Archives for category: science

Your snout is able to determine over 10,000 different smells using about 500 nasal receptors.

However for some people, smell is but a memory.

They are unable to smell a whiff of anything and this total loss of smell is known as anosmia.

It currently affects around 5% of the US population, which means there are around 16 million people unable to smell leaking gas, smoke, or even worse, themselves (resulting often, undertandably, in some level of social anxiety).

As well as that, they sometimes can’t taste the flavours in food.

Your brain portion that controls smell is located at the base of your skull, so even mild head injuries to the back of the head can result in anosmia, however this is often temporary.

But for those whose smell never returns, hallucination of smells can form in their place where people think they smell coffee, smoke or other alarming substances even when there is none.

Hallucinated smells of a particularly vile smell kind are called cacosmia as described by Bonnie Blodgett in her book ‘Remembering Smell’ where she was plunged into a flurry of terrible smells from rotten eggs to chemicals, mould and sick.

On a more positive note, there have been recent studies to suggest that those who have a good sense of smell are more emotionally sensitive (thought to be because the two areas of the brain related to emotion and sense are in the limbic system), and science has taken steps closer to proving the simple truth that a memory can be triggered by a smell due to the proximity of the amygdala (the part of the brain responsible for emotional memory) to the hypothalamus and olfactory tracts (nose!).

So if you can smell the roses, be thankful. Some people are getting noses full of nothing, or worse.

http://www.google.co.uk/imgres?hl=en&tbo=d&biw=1063&bih=580&tbm=isch&tbnid=Qf4Q1xQq7Ouo6M:&imgrefurl=http://www.psychologytoday.com/blog/brain-sense/201003/i-hit-my-head-and-i-cant-smell-thing&docid=SJ5eWnXwWl84aM&imgurl=http://www.psychologytoday.com/files/u610/olf.gif&w=338&h=300&ei=2LciUZa7Heqa1AXGooGABA&zoom=1&ved=1t:3588,r:88,s:0,i:351&iact=rc&dur=2350&sig=104541046096363718316&page=7&tbnh=182&tbnw=238&start=79&ndsp=15&tx=179&ty=69

Facts found in Oliver Sacks’ newest book ‘Hallucinations’.

Image courtesy of Telegraph.co.uk

Bad day at the office?

In the Olympics, if you choke, it’s 4 years ’til your next review.

Canadian swimming psychologist Hap Davis made his athletes watch video re-runs of their failures on repeat and scanned their brains to see what was going on under the lid.

Initially when watching the video, high level blood flow to their amydala (responsible for emotions) and low-level to their motor cortices (where movement is executed). This likely reflected their physical reaction at the time.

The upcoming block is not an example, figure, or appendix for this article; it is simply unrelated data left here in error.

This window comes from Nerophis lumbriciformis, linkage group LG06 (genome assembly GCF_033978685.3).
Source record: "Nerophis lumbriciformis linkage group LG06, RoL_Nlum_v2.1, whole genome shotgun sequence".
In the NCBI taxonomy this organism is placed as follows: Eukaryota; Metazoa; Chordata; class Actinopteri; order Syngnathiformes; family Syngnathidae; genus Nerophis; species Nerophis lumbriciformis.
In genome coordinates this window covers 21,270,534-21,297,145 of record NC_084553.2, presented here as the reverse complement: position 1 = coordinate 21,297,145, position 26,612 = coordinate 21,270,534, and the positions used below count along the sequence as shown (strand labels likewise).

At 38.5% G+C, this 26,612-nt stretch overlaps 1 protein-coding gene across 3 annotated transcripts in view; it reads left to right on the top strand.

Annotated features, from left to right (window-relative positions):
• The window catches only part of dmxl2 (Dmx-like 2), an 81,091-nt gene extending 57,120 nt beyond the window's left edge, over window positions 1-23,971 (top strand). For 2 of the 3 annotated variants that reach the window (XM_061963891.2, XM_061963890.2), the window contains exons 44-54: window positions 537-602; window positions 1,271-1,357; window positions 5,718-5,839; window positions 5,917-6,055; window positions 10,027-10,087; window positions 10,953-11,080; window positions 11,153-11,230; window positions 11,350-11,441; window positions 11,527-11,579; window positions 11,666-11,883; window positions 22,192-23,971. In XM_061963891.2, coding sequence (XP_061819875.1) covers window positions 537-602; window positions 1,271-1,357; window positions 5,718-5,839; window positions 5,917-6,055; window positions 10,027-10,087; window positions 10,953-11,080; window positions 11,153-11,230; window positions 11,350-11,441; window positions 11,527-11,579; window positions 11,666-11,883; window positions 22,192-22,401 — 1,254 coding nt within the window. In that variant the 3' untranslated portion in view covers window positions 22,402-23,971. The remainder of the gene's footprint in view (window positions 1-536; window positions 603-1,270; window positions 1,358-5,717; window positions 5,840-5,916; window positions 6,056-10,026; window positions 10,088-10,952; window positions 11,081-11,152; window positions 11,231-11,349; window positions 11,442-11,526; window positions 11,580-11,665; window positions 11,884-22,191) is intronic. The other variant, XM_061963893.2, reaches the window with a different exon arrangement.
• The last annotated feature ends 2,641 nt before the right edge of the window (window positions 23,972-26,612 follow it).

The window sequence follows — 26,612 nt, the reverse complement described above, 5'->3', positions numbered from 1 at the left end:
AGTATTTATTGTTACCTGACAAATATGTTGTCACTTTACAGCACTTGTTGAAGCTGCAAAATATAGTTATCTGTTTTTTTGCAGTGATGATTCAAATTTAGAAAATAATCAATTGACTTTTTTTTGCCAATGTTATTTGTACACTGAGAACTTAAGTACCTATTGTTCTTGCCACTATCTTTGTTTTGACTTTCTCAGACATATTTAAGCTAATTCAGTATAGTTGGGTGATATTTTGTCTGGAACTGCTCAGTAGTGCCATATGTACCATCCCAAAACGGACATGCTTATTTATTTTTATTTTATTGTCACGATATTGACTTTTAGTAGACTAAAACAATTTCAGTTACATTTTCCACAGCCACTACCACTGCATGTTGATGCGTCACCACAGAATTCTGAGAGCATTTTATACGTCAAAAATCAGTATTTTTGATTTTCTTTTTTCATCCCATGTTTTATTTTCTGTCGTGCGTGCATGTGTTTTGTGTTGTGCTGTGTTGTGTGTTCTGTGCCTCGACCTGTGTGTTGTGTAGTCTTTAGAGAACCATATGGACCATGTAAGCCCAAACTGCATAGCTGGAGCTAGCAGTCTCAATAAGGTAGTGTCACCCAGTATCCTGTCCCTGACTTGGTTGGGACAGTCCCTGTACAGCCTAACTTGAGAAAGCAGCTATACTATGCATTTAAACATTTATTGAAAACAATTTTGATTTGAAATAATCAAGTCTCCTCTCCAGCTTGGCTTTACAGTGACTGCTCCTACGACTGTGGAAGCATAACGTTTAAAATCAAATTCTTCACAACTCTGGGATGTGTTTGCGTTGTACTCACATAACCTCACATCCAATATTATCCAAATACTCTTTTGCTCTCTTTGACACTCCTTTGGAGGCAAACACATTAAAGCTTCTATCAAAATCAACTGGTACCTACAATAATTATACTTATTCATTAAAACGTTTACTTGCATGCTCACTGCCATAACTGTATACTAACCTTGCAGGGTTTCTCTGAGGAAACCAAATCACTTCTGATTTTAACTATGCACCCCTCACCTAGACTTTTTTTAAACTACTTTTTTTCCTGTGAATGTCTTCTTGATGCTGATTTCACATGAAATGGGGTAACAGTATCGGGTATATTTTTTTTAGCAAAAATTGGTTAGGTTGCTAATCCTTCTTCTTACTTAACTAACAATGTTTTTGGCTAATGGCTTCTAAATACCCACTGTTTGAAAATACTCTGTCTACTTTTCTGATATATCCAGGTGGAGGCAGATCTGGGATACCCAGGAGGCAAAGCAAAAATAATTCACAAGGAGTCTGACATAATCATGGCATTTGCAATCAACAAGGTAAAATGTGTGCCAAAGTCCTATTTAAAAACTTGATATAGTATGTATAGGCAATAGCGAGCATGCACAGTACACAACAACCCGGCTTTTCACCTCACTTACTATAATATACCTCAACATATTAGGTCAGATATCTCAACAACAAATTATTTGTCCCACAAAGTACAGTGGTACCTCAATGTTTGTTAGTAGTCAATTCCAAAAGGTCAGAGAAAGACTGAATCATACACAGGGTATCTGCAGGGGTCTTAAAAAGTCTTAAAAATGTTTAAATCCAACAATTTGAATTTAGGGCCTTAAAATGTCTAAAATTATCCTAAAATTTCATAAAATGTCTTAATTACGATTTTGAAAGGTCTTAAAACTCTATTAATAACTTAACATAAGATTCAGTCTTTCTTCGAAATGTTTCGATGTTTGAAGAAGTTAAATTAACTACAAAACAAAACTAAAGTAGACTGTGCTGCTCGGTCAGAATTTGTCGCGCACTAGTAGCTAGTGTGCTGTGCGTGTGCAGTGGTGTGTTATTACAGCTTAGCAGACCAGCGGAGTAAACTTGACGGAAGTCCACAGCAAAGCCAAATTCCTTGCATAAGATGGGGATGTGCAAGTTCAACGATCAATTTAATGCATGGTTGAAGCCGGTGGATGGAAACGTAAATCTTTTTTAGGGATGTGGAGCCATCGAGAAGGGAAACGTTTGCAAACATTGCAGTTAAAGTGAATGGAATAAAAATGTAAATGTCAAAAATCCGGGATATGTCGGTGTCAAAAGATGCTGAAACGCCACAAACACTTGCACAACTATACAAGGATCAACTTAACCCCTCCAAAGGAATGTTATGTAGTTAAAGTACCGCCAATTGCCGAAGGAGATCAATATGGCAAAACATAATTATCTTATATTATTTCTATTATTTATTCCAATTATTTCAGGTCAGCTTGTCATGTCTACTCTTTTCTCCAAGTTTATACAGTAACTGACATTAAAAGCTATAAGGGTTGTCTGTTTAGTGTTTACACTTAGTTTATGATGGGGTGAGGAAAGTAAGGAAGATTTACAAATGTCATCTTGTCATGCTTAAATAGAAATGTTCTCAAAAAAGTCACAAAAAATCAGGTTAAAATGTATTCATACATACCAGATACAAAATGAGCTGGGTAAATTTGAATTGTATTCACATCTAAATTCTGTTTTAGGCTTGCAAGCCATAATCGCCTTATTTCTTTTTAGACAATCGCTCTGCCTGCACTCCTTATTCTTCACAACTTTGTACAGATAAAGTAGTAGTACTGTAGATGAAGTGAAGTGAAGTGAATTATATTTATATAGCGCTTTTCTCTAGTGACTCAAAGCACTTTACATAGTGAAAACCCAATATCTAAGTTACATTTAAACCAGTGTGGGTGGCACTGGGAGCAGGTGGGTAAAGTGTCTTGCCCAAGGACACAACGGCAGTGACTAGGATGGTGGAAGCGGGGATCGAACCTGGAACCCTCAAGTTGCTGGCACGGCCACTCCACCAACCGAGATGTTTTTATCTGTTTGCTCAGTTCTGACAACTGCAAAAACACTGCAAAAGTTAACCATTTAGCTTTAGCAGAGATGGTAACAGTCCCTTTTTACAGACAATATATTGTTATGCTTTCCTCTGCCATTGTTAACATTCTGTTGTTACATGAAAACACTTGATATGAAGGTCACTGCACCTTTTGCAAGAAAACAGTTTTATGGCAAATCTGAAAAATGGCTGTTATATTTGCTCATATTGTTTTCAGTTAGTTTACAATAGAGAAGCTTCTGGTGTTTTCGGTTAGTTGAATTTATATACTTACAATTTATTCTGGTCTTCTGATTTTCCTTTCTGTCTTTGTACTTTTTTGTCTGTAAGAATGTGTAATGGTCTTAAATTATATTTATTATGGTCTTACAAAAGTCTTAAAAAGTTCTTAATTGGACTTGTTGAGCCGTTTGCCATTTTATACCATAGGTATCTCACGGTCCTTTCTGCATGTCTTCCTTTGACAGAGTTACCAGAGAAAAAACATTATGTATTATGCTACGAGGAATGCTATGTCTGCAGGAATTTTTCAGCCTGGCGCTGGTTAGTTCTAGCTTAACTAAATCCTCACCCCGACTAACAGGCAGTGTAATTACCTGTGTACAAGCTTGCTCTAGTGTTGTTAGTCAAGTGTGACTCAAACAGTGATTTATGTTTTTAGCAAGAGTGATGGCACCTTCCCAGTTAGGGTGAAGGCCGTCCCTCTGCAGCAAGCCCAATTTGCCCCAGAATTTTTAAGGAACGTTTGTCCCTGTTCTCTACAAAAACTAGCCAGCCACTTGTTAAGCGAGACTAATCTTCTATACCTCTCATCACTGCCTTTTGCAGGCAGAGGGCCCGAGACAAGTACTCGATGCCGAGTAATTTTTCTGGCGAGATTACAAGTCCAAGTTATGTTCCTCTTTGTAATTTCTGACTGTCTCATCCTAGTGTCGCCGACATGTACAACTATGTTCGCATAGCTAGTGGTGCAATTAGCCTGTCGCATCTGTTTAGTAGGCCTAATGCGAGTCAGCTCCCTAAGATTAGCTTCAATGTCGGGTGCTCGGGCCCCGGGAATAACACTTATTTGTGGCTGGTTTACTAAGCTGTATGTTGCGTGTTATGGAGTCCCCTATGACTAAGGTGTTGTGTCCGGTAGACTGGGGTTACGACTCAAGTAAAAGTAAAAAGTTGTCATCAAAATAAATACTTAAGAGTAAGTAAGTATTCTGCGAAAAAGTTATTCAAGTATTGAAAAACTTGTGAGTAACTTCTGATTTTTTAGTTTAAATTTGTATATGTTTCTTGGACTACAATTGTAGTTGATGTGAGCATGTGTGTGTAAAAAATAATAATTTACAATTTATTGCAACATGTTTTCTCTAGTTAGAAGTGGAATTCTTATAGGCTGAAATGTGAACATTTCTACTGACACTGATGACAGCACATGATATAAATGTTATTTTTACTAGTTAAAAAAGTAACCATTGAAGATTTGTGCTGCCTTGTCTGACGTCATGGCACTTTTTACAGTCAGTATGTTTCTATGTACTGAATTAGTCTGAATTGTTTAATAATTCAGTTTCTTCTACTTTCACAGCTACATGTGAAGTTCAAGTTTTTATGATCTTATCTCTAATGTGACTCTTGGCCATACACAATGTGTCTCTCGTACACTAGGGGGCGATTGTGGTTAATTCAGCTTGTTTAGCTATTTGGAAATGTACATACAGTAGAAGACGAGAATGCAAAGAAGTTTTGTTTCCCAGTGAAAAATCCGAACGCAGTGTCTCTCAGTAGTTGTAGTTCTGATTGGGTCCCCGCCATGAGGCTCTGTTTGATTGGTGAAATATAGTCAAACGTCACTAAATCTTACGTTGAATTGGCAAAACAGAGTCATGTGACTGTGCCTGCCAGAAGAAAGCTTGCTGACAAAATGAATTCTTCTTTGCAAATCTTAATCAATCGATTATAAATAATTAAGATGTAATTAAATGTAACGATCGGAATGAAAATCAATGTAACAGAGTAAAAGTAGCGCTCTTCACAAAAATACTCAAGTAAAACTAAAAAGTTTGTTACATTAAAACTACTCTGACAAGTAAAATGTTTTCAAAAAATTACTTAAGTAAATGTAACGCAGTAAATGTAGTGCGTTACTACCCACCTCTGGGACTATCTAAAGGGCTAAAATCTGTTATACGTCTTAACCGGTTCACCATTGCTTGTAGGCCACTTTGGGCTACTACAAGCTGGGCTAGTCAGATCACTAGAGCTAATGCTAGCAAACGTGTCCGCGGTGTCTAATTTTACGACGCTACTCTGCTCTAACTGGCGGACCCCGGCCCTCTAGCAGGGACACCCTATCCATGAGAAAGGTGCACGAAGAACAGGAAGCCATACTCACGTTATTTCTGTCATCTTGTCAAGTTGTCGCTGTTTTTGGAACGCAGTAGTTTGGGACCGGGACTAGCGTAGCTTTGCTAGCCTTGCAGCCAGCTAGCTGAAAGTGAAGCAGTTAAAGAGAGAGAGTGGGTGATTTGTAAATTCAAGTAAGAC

Once they talked it through and explained the feelings of the race, he asked them to re-watch the race.

This time, blood flow to the amydala and pre-frontal cortex (which controls planning) was less, and blood flow to the motor cortex more.

Effectively, talking it out took away the negative emotion.

Who knew?

Image courtesy of Justin Metz at Newsweek.

Been online for 8 hours today?

Churning through emails, checking Facebook, posting Powerpoints, playing with pixels?

Guess what.

You’re brain is on crack.

MRI scans in the US and China are showing that people who spend 38 hours a week online (that’s not hard) are producing brains that look like drug addicts’.

The grey stuff (the smart stuff that controls motor function, memory, emotion, senses and more) shrinks by up to 10-20%, and the white stuff (involved in spreading messages quicker, attention and decision matter) grows in its place.

Your cerebral cortex, the part responsible for thought, changes shape. And it can start to morph after a week of practice. And it continues to.

So we’re becoming quicker thinkers. But we can’t remember about what.

And we pay more attention to that cat video, but can’t tell someone why it’s funny.

Same goes for gamers; speed, agility and skill vs smiles, memories and living in that weird thing called reality.

The advice from the doctor? Switch off.

More on this at Newsweek.com

Tom Daley

Tom Daley missed a medal ranking today

This Olympic Games have shown some serious grit from British athletes.

In the wash of narrowly coming 4th, 5th and or even last, they bowl up to an expectant BBC camera, look down it, and vow solemnly one of these lines straight out of Sports Psychology 101:

‘It was the journey, not the destination’

‘This is just a bump in the road’

‘Obviously I’d have liked to have done better but I’m happy with that’

‘It’s just great to be here’

etc etc

All while beaming, shrugging their shoulders, and seeming generally 150% ok with that.

Really?? After HOURS and HOURS and HOURS of tedious, lonely, painful, stressful, sometimes boring, sober, early, late, long, hours of training… that’s your gut reaction?!